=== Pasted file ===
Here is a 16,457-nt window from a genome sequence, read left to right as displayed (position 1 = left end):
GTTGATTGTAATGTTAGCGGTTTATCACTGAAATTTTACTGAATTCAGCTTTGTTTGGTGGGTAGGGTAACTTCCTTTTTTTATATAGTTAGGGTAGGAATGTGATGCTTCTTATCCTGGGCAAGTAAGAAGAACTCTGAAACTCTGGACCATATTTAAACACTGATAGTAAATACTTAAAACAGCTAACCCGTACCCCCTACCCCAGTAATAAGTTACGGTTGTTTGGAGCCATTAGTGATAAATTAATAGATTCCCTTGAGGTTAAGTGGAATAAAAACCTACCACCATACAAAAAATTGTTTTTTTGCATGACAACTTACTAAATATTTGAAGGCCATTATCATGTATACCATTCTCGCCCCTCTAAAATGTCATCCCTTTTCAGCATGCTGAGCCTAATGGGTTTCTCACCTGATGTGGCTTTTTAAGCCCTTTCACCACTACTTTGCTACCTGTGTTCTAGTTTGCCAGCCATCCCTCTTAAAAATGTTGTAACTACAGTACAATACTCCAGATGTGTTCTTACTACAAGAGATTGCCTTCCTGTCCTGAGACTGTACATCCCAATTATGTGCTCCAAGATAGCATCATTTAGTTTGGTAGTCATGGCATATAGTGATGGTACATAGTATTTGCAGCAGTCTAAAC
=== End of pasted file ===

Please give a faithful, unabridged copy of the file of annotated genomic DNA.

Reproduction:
Here is a 16,457-nt window from a genome sequence, read left to right as displayed (position 1 = left end):
GTTGATTGTAATGTTAGCGGTTTATCACTGAAATTTTACTGAATTCAGCTTTGTTTGGTGGGTAGGGTAACTTCCTTTTTTTATATAGTTAGGGTAGGAATGTGATGCTTCTTATCCTGGGCAAGTAAGAAGAACTCTGAAACTCTGGACCATATTTAAACACTGATAGTAAATACTTAAAACAGCTAACCCGTACCCCCTACCCCAGTAATAAGTTACGGTTGTTTGGAGCCATTAGTGATAAATTAATAGATTCCCTTGAGGTTAAGTGGAATAAAAACCTACCACCATACAAAAAATTGTTTTTTTGCATGACAACTTACTAAATATTTGAAGGCCATTATCATGTATACCATTCTCGCCCCTCTAAAATGTCATCCCTTTTCAGCATGCTGAGCCTAATGGGTTTCTCACCTGATGTGGCTTTTTAAGCCCTTTCACCACTACTTTGCTACCTGTGTTCTAGTTTGCCAGCCATCCCTCTTAAAAATGTTGTAACTACAGTACAATACTCCAGATGTGTTCTTACTACAAGAGATTGCCTTCCTGTCCTGAGACTGTACATCCCAATTATGTGCTCCAAGATAGCATCATTTAGTTTGGTAGTCATGGCATATAGTGATGGTACATAGTATTTGCAGCAGTCTAAAC